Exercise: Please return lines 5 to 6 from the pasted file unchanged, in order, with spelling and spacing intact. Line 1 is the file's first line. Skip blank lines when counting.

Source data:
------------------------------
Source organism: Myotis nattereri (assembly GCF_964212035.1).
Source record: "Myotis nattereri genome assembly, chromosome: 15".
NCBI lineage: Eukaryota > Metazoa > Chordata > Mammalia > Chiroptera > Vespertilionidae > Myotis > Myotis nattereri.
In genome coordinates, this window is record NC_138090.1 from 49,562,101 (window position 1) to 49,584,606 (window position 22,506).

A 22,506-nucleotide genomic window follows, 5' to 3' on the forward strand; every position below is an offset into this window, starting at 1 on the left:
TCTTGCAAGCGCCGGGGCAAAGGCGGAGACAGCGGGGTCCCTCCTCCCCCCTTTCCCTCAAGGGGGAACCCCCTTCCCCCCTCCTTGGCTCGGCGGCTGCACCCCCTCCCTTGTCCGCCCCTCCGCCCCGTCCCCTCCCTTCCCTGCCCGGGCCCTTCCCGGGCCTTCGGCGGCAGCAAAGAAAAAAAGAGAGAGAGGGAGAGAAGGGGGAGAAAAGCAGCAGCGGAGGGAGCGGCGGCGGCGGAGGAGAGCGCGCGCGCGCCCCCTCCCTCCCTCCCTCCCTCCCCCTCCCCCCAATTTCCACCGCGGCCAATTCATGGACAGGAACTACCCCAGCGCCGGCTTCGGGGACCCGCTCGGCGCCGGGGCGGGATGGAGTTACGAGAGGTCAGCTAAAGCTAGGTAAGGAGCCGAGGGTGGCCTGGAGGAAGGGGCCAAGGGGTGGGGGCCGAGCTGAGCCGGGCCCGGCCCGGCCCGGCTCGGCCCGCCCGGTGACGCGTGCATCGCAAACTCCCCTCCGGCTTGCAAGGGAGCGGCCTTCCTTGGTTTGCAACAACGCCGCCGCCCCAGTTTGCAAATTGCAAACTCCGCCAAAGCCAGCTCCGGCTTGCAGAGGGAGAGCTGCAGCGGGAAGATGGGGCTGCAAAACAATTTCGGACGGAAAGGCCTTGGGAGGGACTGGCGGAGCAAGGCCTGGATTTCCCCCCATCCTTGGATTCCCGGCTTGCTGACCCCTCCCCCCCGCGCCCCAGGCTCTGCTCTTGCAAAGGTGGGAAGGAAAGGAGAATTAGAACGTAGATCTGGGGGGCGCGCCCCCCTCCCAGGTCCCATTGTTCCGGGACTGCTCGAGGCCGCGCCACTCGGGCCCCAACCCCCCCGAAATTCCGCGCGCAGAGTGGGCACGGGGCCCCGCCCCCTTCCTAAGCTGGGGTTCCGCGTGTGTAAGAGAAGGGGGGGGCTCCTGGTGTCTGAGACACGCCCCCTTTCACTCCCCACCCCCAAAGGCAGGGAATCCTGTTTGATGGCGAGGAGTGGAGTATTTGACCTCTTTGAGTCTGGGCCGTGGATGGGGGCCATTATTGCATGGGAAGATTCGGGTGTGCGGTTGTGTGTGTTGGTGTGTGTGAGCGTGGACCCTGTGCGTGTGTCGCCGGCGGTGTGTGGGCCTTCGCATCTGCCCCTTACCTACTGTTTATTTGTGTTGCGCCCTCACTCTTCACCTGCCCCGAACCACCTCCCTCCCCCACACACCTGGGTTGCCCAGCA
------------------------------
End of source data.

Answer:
A 22,506-nucleotide genomic window follows, 5' to 3' on the forward strand; every position below is an offset into this window, starting at 1 on the left:
TCTTGCAAGCGCCGGGGCAAAGGCGGAGACAGCGGGGTCCCTCCTCCCCCCTTTCCCTCAAGGGGGAACCCCCTTCCCCCCTCCTTGGCTCGGCGGCTGCACCCCCTCCCTTGTCCGCCCCTCCGCCCCGTCCCCTCCCTTCCCTGCCCGGGCCCTTCCCGGGCCTTCGGCGGCAGCAAAGAAAAAAAGAGAGAGAGGGAGAGAAGGGGGAGAAAAGCAGCAGCGGAGGGAGCGGCGGCGGCGGAGGAGAGCGCGCGCGCGCCCCCTCCCTCCCTCCCTCCCTCCCCCTCCCCCCAATTTCCACCGCGGCCAATTCATGGACAGGAACTACCCCAGCGCCGGCTTCGGGGACCCGCTCGGCGCCGGGGCGGGATGGAGTTACGAGAGGTCAGCTAAAGCTAGGTAAGGAGCCGAGGGTGGCCTGGAGGAAGGGGCCAAGGGGTGGGGGCCGAGCTGAGCCGGGCCCGGCCCGGCCCGGCTCGGCCCGCCCGGTGACGCGTGCATCGCAAACTCCCCTCCGGCTTGCAAGGGAGCGGCCTTCCTTGGTTTGCAACAACGCCGCCGCCCCAGTTTGCAAATTGCAAACTCCGCCAAAGCCAGCTCCGGCTTGCAGAGGGAGAGCTGCAGCGGGAAGATGGGGCTGCAAAACAATTTCGGACGGAAAGGCCTTGGGAGGGACTGGCGGAGCAAGGCCTGGATTTCCCCCCATCCTTGGATTCCCGGCTTGCTGACCCCTCCCCCCCGCGCCCCAGGCTCTGCTCTTGCAAAGGTGGGAAGGAAAGGAGAATTAGAACGTAGATCTGGGGGGCGCGCCCCCCTCCCAGGTCCCATTGTTCCGGGACTGCTCGAGGCCGCGCCACTCGGGCCCCAACCCCCCCGAAATTCCGCGCGCAGAGTGGGCACGGGGCCCCGCCCCCTTCCTAAGCTGGGGTTCCGCGTGTGTAAGAGAAGGGGGGGGCTCCTGGTGTCTGAGACACGCCCCCTTTCACTCCCCACCCCCAAAGGCAGGGAATCCTGTTTGATGGCGAGGAGTGGAGTATTTGACCTCTTTGAGTCTGGGCCGTGGATGGGGGCCATTATTGCATGGGAAGATTCGGGTGTGCGGTTGTGTGTGTTGGTGTGTGTGAGCGTGGACCCTGTGCGTGTGTCGCCGGCGGTGTGTGGGCCTTCGCATCTGCCCCTTACCTACTGTTTATTTGTGTTGCGCCCTCACTCTTCACCTGCCCCGAACCACCTCCCTCCCCCACACACCTGGGTTGCCCAGCA